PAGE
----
By C. Robert Holcomb, University of Minnesota Extensio
Why some farmers are more profitable than others is a perennial question. The answer is of interest not only to farmers, but to all professionals working in the agricultural sector.
Farm business data from the Southwest Minnesota Farm Business Management Association show the net farm income for the top producers growing at a faster rate than for all producers. A recent University of Minnesota Extension study identified what the top income groups are doing differently compared to the rest of the producers.
As part of a larger study, the association members were surveyed to determine information relating to level of education, how the producer got started in the business, additional farm management education, and attitudes toward an assortment of farm business and risk management issues.
This data was compared to five-year averages for financial and physical data. The farms were divided into two groups based on whether the net farm income per operator was less than or greater than $100,000.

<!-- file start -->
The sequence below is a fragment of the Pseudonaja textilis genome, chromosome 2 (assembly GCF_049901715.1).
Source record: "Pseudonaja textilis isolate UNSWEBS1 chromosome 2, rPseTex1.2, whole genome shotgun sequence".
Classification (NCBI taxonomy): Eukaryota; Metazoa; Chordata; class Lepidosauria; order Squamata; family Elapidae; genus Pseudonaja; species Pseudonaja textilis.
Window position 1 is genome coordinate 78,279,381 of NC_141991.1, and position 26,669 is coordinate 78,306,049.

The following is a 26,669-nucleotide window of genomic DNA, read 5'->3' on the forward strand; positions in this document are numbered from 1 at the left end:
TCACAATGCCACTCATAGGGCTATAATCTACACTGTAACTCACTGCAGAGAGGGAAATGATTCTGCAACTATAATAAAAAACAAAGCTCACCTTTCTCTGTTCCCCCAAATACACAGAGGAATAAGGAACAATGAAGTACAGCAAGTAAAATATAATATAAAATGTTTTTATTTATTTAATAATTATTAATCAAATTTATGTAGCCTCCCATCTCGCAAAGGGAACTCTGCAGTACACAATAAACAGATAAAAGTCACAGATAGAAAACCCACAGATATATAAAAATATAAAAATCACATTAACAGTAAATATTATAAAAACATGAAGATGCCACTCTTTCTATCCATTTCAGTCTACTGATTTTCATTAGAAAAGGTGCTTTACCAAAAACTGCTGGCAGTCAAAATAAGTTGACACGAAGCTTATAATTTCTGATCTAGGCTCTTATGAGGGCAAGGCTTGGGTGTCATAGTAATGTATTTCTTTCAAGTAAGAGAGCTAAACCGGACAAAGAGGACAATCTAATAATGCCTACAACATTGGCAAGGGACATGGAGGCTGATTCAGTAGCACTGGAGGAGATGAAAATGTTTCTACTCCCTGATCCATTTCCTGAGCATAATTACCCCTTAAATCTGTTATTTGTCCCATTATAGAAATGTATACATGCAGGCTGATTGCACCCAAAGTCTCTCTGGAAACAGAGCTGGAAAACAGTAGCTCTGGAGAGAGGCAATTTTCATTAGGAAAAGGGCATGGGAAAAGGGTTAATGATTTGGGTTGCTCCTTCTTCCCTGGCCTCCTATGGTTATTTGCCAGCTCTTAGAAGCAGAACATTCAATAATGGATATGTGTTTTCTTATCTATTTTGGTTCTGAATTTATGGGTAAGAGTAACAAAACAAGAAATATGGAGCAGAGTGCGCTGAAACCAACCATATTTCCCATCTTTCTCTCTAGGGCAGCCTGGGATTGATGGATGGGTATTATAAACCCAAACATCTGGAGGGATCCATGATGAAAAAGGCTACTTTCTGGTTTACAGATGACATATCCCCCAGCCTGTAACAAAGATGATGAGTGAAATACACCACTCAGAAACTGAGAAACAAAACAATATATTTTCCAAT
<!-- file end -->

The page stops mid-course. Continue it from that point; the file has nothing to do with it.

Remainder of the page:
Initial results show that:
- Farms in the lower income group received more inheritance than the top income group although the top group was more likely to have purchased their farm from relatives.
- The top income group also indicated they spent more time reading farm management educational material than the low income group.
- While the education and ability to successfully market farm yields and project income and expenses is critical, the amount of time spent on marketing and on projecting income and expenses were not significantly differently between the two groups. The data implies that what the producer does with marketing and financial information does have an impact on net farm income. The top income group is more likely to utilize commodity futures and options.
- The amount of time spent on farm recordkeeping, the amount of financial help the operator received when started farming, the time spent attending educational meetings, and the amount of changes and/or updates performed by the farm manager in the past seven years were not significant when comparing the high and low income groups. What the producer does with this information has a much greater impact on net farm income when compared to only looking at the amount of time spent on the activity.
The research summary is titled, Producer Attitudes, Assistance, and Time Allocation Affecting Farm Income, and is available online on Extension's Agricultural Business Management website www.extension.umn.edu/agbusinessmanagement.
Others involved in this work are Kent Olson, Extension educators Gary Hachfeld, Jim Kurtz and Dave Bau. Victor Gauto, graduate student in Applied Economics, performed the statistical analysis.